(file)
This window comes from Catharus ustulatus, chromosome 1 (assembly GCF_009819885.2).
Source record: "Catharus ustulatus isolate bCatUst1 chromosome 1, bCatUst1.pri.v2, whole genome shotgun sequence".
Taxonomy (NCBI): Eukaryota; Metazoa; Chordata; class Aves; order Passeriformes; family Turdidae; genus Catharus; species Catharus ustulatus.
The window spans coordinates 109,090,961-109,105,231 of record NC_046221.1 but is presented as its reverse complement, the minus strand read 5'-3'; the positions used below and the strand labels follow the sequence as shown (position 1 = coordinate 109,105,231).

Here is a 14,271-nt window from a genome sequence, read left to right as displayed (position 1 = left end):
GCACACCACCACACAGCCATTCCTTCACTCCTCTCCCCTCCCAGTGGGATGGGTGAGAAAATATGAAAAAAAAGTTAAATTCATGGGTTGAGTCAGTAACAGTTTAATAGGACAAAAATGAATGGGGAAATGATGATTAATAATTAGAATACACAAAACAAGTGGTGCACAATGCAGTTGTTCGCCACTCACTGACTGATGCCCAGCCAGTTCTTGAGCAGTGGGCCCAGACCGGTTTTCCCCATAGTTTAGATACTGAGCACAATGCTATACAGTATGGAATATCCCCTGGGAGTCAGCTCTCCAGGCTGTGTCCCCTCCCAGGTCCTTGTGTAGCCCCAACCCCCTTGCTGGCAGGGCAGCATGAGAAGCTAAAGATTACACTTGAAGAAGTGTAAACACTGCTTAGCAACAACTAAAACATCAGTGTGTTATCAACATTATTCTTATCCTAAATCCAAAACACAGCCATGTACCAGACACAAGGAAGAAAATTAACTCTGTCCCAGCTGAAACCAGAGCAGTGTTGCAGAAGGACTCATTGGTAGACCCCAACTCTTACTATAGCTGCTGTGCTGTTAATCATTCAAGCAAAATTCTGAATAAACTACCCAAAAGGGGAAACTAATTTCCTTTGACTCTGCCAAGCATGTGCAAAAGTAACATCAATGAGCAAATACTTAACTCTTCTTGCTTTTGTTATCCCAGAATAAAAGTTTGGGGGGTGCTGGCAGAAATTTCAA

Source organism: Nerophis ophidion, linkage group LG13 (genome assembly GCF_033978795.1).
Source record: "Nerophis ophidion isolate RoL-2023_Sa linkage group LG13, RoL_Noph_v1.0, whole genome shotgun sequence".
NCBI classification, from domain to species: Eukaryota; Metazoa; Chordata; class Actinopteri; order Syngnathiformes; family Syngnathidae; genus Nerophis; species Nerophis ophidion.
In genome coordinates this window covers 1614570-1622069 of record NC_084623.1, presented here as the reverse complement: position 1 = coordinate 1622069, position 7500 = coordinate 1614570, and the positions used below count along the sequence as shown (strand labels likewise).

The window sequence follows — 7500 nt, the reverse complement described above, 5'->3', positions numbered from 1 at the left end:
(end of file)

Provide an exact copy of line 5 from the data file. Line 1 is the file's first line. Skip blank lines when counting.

Here is a 14,271-nt window from a genome sequence, read left to right as displayed (position 1 = left end):